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Corn+Soybean Digest

'Rootless corn syndrome' solved

Heavy rains over much of the state have headed off a developing problem of what University of Missouri agronomists call "rootless corn syndrome."

Much of the corn was planted into fields that were worked too wet as continuous rains delayed planting this spring. Corn planted in those conditions tends to have difficulty establishing strong secondary roots needed to hold the plants erect, said Bill Wiebold, MU extension crops specialist. Similar conditions in 1999 caused widespread cases of corn falling over.

After rain delays this spring many farmers rushed to plant, often into less-than-ideal seedbeds, Wiebold said. Record-setting heat and dry weather aggravated the problem as the corn was coming up.

Ground worked too wet becomes compacted and cloddy, Wiebold said, providing poor growing conditions for new roots.

Corn has two root systems. The primary roots help the plant emerge and start development. They are thin and grow only about a foot long.

Secondary roots emerge from nodes on the cornstalks. The first node, and the location of the first secondary roots, is about three-fourths of an inch below the soil surface, Wiebold said. These roots start the massive ball of fibrous roots that hold the cornstalk in place.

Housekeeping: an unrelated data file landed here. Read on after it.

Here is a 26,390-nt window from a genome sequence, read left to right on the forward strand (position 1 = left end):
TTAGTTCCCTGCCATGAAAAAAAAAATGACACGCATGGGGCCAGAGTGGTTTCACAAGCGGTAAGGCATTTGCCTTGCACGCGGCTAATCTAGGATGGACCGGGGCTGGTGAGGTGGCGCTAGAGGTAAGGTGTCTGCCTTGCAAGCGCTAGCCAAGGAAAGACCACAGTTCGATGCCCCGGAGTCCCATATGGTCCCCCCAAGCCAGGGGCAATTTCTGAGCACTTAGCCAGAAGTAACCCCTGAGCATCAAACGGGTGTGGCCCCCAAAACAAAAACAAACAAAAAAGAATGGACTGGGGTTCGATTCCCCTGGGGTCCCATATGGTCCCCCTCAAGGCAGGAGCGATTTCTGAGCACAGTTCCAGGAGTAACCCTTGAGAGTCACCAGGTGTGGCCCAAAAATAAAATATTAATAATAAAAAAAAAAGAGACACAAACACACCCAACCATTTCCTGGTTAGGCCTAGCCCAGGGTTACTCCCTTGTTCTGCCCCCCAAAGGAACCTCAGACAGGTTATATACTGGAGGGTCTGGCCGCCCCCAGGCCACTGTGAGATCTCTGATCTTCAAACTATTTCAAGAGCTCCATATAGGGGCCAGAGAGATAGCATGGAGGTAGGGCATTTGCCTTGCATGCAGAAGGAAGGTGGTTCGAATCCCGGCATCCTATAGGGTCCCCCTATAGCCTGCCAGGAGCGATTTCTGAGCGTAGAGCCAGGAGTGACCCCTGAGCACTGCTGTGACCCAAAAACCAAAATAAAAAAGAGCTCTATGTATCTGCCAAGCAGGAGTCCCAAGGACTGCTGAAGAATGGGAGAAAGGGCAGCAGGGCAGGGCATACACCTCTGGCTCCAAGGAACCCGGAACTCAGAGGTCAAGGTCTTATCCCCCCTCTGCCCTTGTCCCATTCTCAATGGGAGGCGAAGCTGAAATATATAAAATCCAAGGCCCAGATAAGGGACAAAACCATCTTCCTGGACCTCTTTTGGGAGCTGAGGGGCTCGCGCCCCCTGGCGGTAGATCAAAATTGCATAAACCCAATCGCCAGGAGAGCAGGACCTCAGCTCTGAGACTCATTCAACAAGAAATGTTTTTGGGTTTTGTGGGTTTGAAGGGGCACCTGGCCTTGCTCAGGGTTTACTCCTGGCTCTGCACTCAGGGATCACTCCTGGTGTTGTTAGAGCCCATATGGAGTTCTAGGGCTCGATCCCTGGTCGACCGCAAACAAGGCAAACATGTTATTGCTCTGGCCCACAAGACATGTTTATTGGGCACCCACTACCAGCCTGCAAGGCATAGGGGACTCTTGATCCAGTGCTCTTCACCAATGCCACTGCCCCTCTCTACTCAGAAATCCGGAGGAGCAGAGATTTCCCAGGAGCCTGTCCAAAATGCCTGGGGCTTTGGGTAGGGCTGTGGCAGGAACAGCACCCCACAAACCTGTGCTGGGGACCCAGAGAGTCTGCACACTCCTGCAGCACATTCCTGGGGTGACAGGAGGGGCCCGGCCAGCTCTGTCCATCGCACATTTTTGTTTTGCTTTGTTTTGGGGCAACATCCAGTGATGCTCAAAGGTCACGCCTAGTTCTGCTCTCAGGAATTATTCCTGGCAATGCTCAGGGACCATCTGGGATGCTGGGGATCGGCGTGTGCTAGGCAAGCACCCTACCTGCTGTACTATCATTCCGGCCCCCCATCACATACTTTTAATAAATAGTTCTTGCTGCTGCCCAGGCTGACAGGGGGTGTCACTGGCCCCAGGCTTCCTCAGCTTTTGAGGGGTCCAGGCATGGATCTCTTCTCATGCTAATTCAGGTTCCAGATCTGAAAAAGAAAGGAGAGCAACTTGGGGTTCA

"Like all roots, these secondary roots require moisture to develop properly," Wiebold said. "Soil that is compacted, too hot, or contains clods is a poor environment for root growth."

When secondary roots fail to develop the corn is likely to begin falling over when it is about four weeks old.

"At some point, the stalk becomes to large to remain upright," Wiebold said. If the toppled plant is pulled up, the secondary roots appear as short stubs. The corn plant appears to be rootless.

Corn that falls over will die if more rainfall doesn't arrive to spur new root development. That can cause crop failure. If rain comes, the downed corn will start growing upward, with part of the corn on the ground. Roots develop from nodes touching the soil. "This is called gooseneck corn and it's a mess to harvest," Wiebold said.

To prevent rootless corn, water is needed to soften the hardened soil so that roots can extend. Few farmers have irrigation equipment to solve the problem. The natural solution is rain.

Rains in the second week of June drenched a large portion of Missouri where the rootless corn syndrome was developing, Wiebold said.

There are areas, particularly in the clay-pan regions of northeast Missouri, where the problem may occur. The problem also may develop in east-central Missouri where corn planting continues because of the rain delays, Wiebold said.

The heavy rains that caused problems for wheat producers brought relief to corn farmers.

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